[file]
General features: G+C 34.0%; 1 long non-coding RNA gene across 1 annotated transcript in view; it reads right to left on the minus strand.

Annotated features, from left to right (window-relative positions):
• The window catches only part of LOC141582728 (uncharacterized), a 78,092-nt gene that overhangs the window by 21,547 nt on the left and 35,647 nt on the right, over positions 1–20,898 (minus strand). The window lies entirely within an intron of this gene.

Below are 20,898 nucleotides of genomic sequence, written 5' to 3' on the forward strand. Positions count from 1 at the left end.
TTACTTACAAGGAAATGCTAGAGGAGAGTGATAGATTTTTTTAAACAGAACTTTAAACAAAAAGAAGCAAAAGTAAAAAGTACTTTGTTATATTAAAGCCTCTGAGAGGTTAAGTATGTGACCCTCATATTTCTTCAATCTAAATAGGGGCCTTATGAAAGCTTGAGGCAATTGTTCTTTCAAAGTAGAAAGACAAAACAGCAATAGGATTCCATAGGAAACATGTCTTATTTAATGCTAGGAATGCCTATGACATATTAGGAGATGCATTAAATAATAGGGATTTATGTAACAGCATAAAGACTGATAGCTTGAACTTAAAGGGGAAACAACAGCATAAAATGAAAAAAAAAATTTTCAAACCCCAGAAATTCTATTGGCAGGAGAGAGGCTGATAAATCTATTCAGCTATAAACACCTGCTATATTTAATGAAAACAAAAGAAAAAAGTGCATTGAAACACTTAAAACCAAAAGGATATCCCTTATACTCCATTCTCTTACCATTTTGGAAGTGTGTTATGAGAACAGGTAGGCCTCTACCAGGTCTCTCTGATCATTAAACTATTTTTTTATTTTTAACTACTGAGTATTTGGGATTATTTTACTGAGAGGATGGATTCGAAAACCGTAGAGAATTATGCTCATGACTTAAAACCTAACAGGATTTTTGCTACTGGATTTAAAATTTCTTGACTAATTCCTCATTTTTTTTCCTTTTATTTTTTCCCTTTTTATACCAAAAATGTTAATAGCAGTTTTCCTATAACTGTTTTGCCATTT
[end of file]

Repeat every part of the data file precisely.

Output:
General features: G+C 34.0%; 1 long non-coding RNA gene across 1 annotated transcript in view; it reads right to left on the minus strand.

Annotated features, from left to right (window-relative positions):
• The window catches only part of LOC141582728 (uncharacterized), a 78,092-nt gene that overhangs the window by 21,547 nt on the left and 35,647 nt on the right, over positions 1–20,898 (minus strand). The window lies entirely within an intron of this gene.

Below are 20,898 nucleotides of genomic sequence, written 5' to 3' on the forward strand. Positions count from 1 at the left end.
TTACTTACAAGGAAATGCTAGAGGAGAGTGATAGATTTTTTTAAACAGAACTTTAAACAAAAAGAAGCAAAAGTAAAAAGTACTTTGTTATATTAAAGCCTCTGAGAGGTTAAGTATGTGACCCTCATATTTCTTCAATCTAAATAGGGGCCTTATGAAAGCTTGAGGCAATTGTTCTTTCAAAGTAGAAAGACAAAACAGCAATAGGATTCCATAGGAAACATGTCTTATTTAATGCTAGGAATGCCTATGACATATTAGGAGATGCATTAAATAATAGGGATTTATGTAACAGCATAAAGACTGATAGCTTGAACTTAAAGGGGAAACAACAGCATAAAATGAAAAAAAAAATTTTCAAACCCCAGAAATTCTATTGGCAGGAGAGAGGCTGATAAATCTATTCAGCTATAAACACCTGCTATATTTAATGAAAACAAAAGAAAAAAGTGCATTGAAACACTTAAAACCAAAAGGATATCCCTTATACTCCATTCTCTTACCATTTTGGAAGTGTGTTATGAGAACAGGTAGGCCTCTACCAGGTCTCTCTGATCATTAAACTATTTTTTTATTTTTAACTACTGAGTATTTGGGATTATTTTACTGAGAGGATGGATTCGAAAACCGTAGAGAATTATGCTCATGACTTAAAACCTAACAGGATTTTTGCTACTGGATTTAAAATTTCTTGACTAATTCCTCATTTTTTTTCCTTTTATTTTTTCCCTTTTTATACCAAAAATGTTAATAGCAGTTTTCCTATAACTGTTTTGCCATTT